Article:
Roman Forum

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Journey into the heart of Ancient Rome at the Roman Forum.

Discover the center of Roman society at the Forum, where laws were decreed, politics discussed, and goods bartered. 

This is the beating heart of Ancient Rome: an unmatched social, economic, religious, and political powerhouse.

Aerial view of the Roman Forum
The Roman Forum is located at the center of the ancient city of Rome.


  • Wander down the Via Sacra, the Main Street of Ancient Rome.
  • Visit the temple and home of the Vestal Virgins – and discover where they would tend to the sacred eternal flame of Rome.
  • Weave between the ruins of temples, meeting halls, and monuments in the Forum, and see the gravesite of the infamous Julius Caesar.

Everything You Need to Know About Visiting the Forum

Your entry to the Roman Forums and the Palatine Hill is usually included with your Colosseum ticket since the Forum is part of the same archeological park (Parco Archeologico del Colosseo). 

The great thing is that it’s valid for 24 hours before or after your entry to the Colosseum. This means you are not obliged to see both on the same day. In fact, for reasons I’ll go through with you below, I would wholeheartedly recommend you see the Roman Forum first (ideally the afternoon before) and then see the Colosseum the following morning. 

To get there, you have two options. Either you take the main entrance via Via Sacra (opposite the Colosseum) whereby you enter through the Arch of Titus OR enter from Via di Gregorio (just after the Arch of Constantine) for a more relaxed way in. 

I’ll show you the Via Sacra entrance way as, while the busiest, is also the most evocative. But it’s your call.

This guide assumes you have a prebooked ticket with no guide. 

Tickets & Prices

Explore the Roman Forum with ease by purchasing a ticket beforehand. You won’t have to waste extra time in the purchasing queues and can breeze through the ancient site.

Find out which of these Roman Forum tickets is best suited to you.

Tickets for Colosseum, Roman Forum & Palatine Hill

Entrance to the neighboring ancient sites of the Colosseum and Palatine Hill is also included with these tickets. You get to skip the queues and also download a digital guide to teach you the history of your surroundings.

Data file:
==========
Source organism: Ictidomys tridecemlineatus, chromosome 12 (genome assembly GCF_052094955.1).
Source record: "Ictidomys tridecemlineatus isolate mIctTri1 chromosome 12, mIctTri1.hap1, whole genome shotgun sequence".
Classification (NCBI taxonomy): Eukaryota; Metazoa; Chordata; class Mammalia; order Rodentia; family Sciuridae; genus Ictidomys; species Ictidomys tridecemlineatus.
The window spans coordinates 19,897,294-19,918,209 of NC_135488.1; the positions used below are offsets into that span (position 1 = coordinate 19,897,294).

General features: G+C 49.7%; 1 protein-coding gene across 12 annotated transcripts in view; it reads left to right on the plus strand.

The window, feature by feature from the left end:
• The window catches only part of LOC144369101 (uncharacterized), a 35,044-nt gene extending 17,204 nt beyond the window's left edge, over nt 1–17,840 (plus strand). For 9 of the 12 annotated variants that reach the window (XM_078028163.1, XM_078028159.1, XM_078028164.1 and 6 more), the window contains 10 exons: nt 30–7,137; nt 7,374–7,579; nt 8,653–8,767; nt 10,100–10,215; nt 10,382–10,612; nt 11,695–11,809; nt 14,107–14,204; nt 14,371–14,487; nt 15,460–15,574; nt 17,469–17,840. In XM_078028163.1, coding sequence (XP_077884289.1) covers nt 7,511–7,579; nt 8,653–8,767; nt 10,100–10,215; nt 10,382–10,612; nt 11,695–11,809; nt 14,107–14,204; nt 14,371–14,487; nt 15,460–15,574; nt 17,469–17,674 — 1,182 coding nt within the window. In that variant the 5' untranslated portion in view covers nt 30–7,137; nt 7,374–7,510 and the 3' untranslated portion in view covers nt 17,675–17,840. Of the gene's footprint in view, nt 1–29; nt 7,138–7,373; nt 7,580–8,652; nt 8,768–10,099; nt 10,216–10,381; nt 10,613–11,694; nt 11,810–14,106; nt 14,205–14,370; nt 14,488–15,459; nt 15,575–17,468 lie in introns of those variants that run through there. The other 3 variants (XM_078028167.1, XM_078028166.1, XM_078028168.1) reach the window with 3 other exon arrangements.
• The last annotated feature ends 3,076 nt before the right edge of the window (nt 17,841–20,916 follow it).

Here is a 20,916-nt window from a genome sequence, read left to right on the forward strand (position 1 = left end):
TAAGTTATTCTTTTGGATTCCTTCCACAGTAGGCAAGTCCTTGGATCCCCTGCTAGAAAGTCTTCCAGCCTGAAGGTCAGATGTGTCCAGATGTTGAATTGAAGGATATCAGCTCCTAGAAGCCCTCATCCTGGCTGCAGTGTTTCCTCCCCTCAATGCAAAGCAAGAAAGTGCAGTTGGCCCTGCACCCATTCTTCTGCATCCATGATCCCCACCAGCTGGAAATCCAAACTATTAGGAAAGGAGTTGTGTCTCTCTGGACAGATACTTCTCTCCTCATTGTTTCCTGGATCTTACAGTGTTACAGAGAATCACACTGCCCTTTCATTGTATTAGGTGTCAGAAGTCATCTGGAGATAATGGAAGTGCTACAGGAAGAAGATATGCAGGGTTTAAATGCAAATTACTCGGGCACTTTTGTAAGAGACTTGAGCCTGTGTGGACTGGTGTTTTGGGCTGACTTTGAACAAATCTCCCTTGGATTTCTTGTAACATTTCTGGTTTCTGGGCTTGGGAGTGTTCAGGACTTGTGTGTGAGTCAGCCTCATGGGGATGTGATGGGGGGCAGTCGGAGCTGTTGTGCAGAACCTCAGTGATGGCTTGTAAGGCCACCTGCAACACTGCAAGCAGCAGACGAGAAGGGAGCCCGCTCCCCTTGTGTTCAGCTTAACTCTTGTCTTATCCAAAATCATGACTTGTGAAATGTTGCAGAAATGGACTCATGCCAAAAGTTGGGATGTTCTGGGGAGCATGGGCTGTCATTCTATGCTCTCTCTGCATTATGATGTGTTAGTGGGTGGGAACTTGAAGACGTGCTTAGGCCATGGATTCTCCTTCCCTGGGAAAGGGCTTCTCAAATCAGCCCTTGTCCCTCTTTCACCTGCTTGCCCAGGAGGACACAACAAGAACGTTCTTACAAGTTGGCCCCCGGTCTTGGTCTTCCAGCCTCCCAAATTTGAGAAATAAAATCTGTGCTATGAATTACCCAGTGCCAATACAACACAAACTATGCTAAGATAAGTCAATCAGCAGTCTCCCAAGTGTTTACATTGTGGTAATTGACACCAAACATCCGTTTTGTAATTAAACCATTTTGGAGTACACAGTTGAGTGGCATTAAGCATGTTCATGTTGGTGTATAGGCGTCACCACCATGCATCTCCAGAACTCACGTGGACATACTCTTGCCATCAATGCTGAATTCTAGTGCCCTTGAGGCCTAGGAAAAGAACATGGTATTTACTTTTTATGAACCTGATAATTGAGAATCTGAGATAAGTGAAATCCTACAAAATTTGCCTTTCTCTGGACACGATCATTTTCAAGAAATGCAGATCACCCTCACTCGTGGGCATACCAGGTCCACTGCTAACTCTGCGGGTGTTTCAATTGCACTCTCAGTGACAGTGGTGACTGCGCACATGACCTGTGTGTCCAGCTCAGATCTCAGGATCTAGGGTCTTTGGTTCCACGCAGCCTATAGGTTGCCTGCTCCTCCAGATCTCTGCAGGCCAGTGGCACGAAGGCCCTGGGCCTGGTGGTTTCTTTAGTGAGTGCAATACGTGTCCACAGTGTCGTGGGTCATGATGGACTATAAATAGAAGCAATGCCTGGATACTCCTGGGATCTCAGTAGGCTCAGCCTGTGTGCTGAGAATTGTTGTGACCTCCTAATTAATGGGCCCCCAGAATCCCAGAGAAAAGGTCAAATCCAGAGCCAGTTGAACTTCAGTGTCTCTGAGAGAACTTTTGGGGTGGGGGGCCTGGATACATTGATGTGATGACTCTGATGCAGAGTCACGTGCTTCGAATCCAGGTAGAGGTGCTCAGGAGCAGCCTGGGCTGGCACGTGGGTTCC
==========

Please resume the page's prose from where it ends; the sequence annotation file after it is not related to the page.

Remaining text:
Important Ticket Information:

  • The tickets are valid for two days (including the day of activation).
  • Re-entry is not possible once you leave the site.
  • Palatine Hill is open from 10:00 – 19:15. While both the Colosseum and the Roman Forum are open 09:00 – 16:30. The last admission is an hour before closing.
  • You should head to the Via dei Fori Imperiali entrance to enter the Roman Forum.
  • You can choose between 5 visit routes, which vary from 30 minutes to 2.5 hours.

Rome Tourist Card

The Rome Tourist Card is the ultimate pass for new visitors to Rome. It grants you access to the city’s most iconic sights, from Palatine Hill and the Colosseum to the Sistine Chapel

It’s perfect for people hoping to tick off all the main tourist spots during their visit.

Important Ticket Information:

  • Includes skip-the-line access.
  • The Colosseum, Roman Forum and Palatine Hill, St. Peter’s Basilica, Vatican, and Sistine Chapel are the attractions included.
  • It is a digital pass.
  • There isn’t a time limit on the Rome Tourist Card – it can be used and remain valid throughout your stay.
  • You can book time slots online.

Getting There

Take the Metro to Colosseo – on the B (blue) line, two stops after Termini. 

Exit the station, and the Colosseum will be right in front of you. 

You will be tempted to start taking photos immediately but trust me, there are way better spots from where to snap a selfie. 

Neverending stream of people exiting the Metro statio